Self-driving skillset – game theory for autonomous vehicles

Deep learning is a key enabler for self-driving cars, but game theory for autonomous vehicles could make a big difference too.
16 March 2023

Collision course: game theory for autonomous vehicles could help to determine who’s at fault in accidents involving self-driving cars and human drivers. There are other use cases too. Image credit: Shutterstock Generate.

Artificial intelligence (AI) techniques such as deep learning play a key role in enabling self-driving vehicles – for example, helping with feature extraction and object classification. AI can turn a fusion of camera, LiDAR, and automotive radar data into meaningful navigation information. But there are other tools that can help the decision-making process, such as game theory for autonomous vehicles.

Game theory may be in the shadow of recent breakthroughs in AI, but its automotive future could turn out to be a very bright one indeed. Groups around the world have been busy looking at game theory for autonomous vehicles, and the list of potential applications is a long one. But before we hit the highway, let’s first buckle-up and take a quick tour of game theory itself.

If you’ve seen the film ‘A Beautiful Mind’ — directed by Ron Howard and starring Russell Crowe — then you may already have a head start, of sorts. The biopic centers on the life of John Forbes Nash, an American mathematician awarded the 1994 Nobel Prize in Economics Sciences (jointly with John Harsanyi and Reinhard Selten). Nash’s portion was awarded for his work in game theory, specifically the Nash equilibrium theory.

What is game theory?

Game theory, which applies to strategic interactions, sheds light on how two or more decision-makers will behave in a competitive environment. It can be applied to scenarios of various kinds, not just games. But a key point is that the environment is interactive. In other words, the utility and well-being of one party affects the utility and well-being of the other parties too.

Nash’s contribution to game theory points to an equilibrium state, which can be used as a basis for resolving strategic interactions so that no entity loses out. Individually, players may benefit from pursuing a different approach, but at the expense of other players, which starts to hint at how game theory can be applied on the road. It may also flag why self-driving cars can sometimes appear hesitant in traffic. But that response may have more to do with aggressive human driving styles rather than a failing in game theory for autonomous vehicles.

Configuring traffic scenarios as a game featuring traffic lights, queuing, and the presence of heavy goods vehicles (which may behave differently to regular automobiles) — to list just a few elements — has the potential to provide ‘an efficient and applicable decision making model’, as recent analysis shows. Researchers at Stanford have developed a fast solver that considers an autonomous driving vehicle and the cars in its surroundings as agents participating in a game. Executing its planning algorithm at frequencies above 70 Hz, the team finds that the control scheme is capable of complex driving behaviour so that ‘vehicles negotiate and share responsibility for avoiding collision’.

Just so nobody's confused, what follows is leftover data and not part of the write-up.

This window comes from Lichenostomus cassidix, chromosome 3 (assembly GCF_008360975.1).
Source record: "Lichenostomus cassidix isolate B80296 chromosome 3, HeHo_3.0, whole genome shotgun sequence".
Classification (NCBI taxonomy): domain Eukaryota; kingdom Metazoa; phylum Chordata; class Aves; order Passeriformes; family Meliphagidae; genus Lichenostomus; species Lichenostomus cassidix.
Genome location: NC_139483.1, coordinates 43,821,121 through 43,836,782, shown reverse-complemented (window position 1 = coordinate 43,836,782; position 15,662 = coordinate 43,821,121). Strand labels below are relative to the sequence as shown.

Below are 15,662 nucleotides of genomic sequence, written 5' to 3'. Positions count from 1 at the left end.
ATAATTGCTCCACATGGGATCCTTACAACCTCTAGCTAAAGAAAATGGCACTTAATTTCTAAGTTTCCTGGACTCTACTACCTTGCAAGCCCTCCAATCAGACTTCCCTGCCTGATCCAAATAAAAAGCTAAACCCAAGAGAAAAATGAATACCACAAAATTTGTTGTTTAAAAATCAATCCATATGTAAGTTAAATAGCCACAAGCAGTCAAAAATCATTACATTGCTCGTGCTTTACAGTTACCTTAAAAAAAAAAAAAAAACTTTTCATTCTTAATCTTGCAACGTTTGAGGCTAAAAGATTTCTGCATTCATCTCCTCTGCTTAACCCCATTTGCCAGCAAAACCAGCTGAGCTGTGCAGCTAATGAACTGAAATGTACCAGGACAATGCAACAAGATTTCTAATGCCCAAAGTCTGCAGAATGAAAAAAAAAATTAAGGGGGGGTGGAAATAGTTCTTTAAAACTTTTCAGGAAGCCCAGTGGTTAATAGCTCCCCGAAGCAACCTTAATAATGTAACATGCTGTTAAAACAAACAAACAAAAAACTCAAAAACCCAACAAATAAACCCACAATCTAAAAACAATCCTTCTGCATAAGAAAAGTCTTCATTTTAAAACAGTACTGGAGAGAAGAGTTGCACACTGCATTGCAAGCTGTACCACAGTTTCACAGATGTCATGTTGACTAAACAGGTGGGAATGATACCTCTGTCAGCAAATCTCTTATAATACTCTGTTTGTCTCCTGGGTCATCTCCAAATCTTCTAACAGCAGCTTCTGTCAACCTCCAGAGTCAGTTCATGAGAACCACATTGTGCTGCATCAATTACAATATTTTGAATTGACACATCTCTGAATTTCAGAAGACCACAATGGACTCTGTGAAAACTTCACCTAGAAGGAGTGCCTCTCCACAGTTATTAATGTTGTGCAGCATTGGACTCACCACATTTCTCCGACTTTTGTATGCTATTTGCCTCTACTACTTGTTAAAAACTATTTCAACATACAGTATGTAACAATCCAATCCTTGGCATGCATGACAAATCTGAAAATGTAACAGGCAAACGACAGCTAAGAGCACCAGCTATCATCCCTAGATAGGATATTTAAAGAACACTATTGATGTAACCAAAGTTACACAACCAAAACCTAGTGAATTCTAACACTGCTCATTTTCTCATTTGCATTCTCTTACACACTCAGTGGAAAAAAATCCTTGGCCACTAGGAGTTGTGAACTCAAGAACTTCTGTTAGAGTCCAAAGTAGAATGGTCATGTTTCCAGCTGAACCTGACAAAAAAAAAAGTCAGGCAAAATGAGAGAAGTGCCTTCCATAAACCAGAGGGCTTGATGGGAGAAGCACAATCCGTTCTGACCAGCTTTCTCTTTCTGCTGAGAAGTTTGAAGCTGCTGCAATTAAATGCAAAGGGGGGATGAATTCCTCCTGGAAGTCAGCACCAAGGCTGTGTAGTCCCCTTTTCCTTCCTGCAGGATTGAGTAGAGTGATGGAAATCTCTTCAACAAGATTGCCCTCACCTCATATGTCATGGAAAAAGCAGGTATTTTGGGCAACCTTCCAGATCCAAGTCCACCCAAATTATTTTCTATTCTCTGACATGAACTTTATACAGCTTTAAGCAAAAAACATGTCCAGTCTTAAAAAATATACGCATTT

Arriving at a state of affairs where no entities loose out (in other words, crash!) shows how Nash equilibrium conditions can help self-driving vehicles to navigate safely. But game theory does carry certain assumptions, which includes that all players are rational. And, naturally, this can present issues in a world where people are sometimes contrary and don’t always make the best decisions. But sometimes those choices are more rational than they may first appear.

Experts at the Institute for Transport Studies (ITS) in Leeds, UK, cite findings from the European CityMobil2 project to highlight a quirk of autonomous vehicles maximized for safety that became apparent during the trial. The project featured self-driving minibusses that were deployed in several European cities, including La Rochelle, France, and Trikala in Greece. And, because the behaviour was easy for pedestrians to predict, people started to step out in front of the minibuses as they became more used to the vehicles, bringing the self-driving machines to a stop.

VR to the rescue

Thanks to virtual reality (VR) systems, algorithms can be fine-tuned safely without putting human participants at risk. To further develop game theory for autonomous vehicles, the ITS group simulated a range of pedestrian crossing environments and different self-driving vehicle types.

More recently, engineers from UC Santa Cruz have solved a 60-year-old game theory dilemma, which could open up a subset of game theory relating to differential games (where players are in motion) to self-driving car developers. Elsewhere in the US, engineers and lawyers have teamed up to use game theory to determine who is at fault in self-driving car accidents. And, for scenarios where multiple parties are to blame, how to split the accident loss among them.

As with the minibus study, there are some familiar patterns that creep in as people share the road with machines. “We know that human drivers will take more risks and develop moral hazard if they think their road environment has become safer,” notes Sharon Di, a researcher from Columbia University’s School of Engineering, who teamed up with legal colleagues in the study. “It’s clear that an optimal liability rule design is crucial to improve social welfare and road safety with advanced transportation technologies.”

Game theory for autonomous vehicles is a work in progress, but it’s a topic that’s certainly worth keeping an eye on alongside other breakthroughs in automotive AI.